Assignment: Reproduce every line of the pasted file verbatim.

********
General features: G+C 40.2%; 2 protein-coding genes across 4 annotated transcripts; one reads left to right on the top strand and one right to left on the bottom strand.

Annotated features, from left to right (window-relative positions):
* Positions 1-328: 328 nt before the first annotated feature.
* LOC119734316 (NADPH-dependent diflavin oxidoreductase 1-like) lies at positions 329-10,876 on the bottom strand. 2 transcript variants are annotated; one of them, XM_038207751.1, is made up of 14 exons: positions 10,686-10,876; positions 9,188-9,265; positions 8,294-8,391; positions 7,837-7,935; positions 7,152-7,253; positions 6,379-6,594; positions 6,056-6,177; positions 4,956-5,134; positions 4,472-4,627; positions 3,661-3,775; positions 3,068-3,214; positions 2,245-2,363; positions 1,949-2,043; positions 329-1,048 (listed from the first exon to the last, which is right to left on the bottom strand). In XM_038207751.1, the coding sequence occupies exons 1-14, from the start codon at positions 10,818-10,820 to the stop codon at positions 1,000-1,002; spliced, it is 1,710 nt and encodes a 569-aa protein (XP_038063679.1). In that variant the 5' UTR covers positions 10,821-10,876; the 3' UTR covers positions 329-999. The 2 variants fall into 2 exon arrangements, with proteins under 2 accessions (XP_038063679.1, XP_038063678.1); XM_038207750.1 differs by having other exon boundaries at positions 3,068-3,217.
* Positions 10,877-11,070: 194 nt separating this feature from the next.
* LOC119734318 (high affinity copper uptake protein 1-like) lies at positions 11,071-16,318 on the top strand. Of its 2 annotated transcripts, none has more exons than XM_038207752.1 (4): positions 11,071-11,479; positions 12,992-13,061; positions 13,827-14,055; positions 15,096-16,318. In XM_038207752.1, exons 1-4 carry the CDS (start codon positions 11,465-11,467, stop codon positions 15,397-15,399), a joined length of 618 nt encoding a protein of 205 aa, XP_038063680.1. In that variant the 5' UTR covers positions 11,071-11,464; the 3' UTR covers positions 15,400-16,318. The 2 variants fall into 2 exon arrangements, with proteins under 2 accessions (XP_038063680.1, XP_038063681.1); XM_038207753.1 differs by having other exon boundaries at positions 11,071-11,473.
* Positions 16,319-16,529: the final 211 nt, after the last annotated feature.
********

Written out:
General features: G+C 40.2%; 2 protein-coding genes across 4 annotated transcripts; one reads left to right on the top strand and one right to left on the bottom strand.

Annotated features, from left to right (window-relative positions):
* Positions 1-328: 328 nt before the first annotated feature.
* LOC119734316 (NADPH-dependent diflavin oxidoreductase 1-like) lies at positions 329-10,876 on the bottom strand. 2 transcript variants are annotated; one of them, XM_038207751.1, is made up of 14 exons: positions 10,686-10,876; positions 9,188-9,265; positions 8,294-8,391; positions 7,837-7,935; positions 7,152-7,253; positions 6,379-6,594; positions 6,056-6,177; positions 4,956-5,134; positions 4,472-4,627; positions 3,661-3,775; positions 3,068-3,214; positions 2,245-2,363; positions 1,949-2,043; positions 329-1,048 (listed from the first exon to the last, which is right to left on the bottom strand). In XM_038207751.1, the coding sequence occupies exons 1-14, from the start codon at positions 10,818-10,820 to the stop codon at positions 1,000-1,002; spliced, it is 1,710 nt and encodes a 569-aa protein (XP_038063679.1). In that variant the 5' UTR covers positions 10,821-10,876; the 3' UTR covers positions 329-999. The 2 variants fall into 2 exon arrangements, with proteins under 2 accessions (XP_038063679.1, XP_038063678.1); XM_038207750.1 differs by having other exon boundaries at positions 3,068-3,217.
* Positions 10,877-11,070: 194 nt separating this feature from the next.
* LOC119734318 (high affinity copper uptake protein 1-like) lies at positions 11,071-16,318 on the top strand. Of its 2 annotated transcripts, none has more exons than XM_038207752.1 (4): positions 11,071-11,479; positions 12,992-13,061; positions 13,827-14,055; positions 15,096-16,318. In XM_038207752.1, exons 1-4 carry the CDS (start codon positions 11,465-11,467, stop codon positions 15,397-15,399), a joined length of 618 nt encoding a protein of 205 aa, XP_038063680.1. In that variant the 5' UTR covers positions 11,071-11,464; the 3' UTR covers positions 15,400-16,318. The 2 variants fall into 2 exon arrangements, with proteins under 2 accessions (XP_038063680.1, XP_038063681.1); XM_038207753.1 differs by having other exon boundaries at positions 11,071-11,473.
* Positions 16,319-16,529: the final 211 nt, after the last annotated feature.